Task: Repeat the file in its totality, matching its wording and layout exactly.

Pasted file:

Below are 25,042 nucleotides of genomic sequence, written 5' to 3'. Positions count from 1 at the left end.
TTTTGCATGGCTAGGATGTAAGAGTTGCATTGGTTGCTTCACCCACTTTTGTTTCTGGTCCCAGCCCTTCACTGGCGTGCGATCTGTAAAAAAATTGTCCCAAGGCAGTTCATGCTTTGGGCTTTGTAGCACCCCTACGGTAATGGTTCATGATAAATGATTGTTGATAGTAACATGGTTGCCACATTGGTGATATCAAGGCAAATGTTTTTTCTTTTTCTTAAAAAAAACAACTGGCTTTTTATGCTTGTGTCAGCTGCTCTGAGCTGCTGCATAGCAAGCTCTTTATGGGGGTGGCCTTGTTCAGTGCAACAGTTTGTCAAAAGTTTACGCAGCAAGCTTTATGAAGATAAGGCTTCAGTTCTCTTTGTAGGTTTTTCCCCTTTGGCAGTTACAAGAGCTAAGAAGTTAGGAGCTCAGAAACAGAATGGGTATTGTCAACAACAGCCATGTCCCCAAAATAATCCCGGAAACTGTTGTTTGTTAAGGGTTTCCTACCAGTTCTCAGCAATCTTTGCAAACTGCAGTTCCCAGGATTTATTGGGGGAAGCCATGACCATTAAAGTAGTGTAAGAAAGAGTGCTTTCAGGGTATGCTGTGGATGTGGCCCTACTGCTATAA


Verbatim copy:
Below are 25,042 nucleotides of genomic sequence, written 5' to 3'. Positions count from 1 at the left end.
TTTTGCATGGCTAGGATGTAAGAGTTGCATTGGTTGCTTCACCCACTTTTGTTTCTGGTCCCAGCCCTTCACTGGCGTGCGATCTGTAAAAAAATTGTCCCAAGGCAGTTCATGCTTTGGGCTTTGTAGCACCCCTACGGTAATGGTTCATGATAAATGATTGTTGATAGTAACATGGTTGCCACATTGGTGATATCAAGGCAAATGTTTTTTCTTTTTCTTAAAAAAAACAACTGGCTTTTTATGCTTGTGTCAGCTGCTCTGAGCTGCTGCATAGCAAGCTCTTTATGGGGGTGGCCTTGTTCAGTGCAACAGTTTGTCAAAAGTTTACGCAGCAAGCTTTATGAAGATAAGGCTTCAGTTCTCTTTGTAGGTTTTTCCCCTTTGGCAGTTACAAGAGCTAAGAAGTTAGGAGCTCAGAAACAGAATGGGTATTGTCAACAACAGCCATGTCCCCAAAATAATCCCGGAAACTGTTGTTTGTTAAGGGTTTCCTACCAGTTCTCAGCAATCTTTGCAAACTGCAGTTCCCAGGATTTATTGGGGGAAGCCATGACCATTAAAGTAGTGTAAGAAAGAGTGCTTTCAGGGTATGCTGTGGATGTGGCCCTACTGCTATAA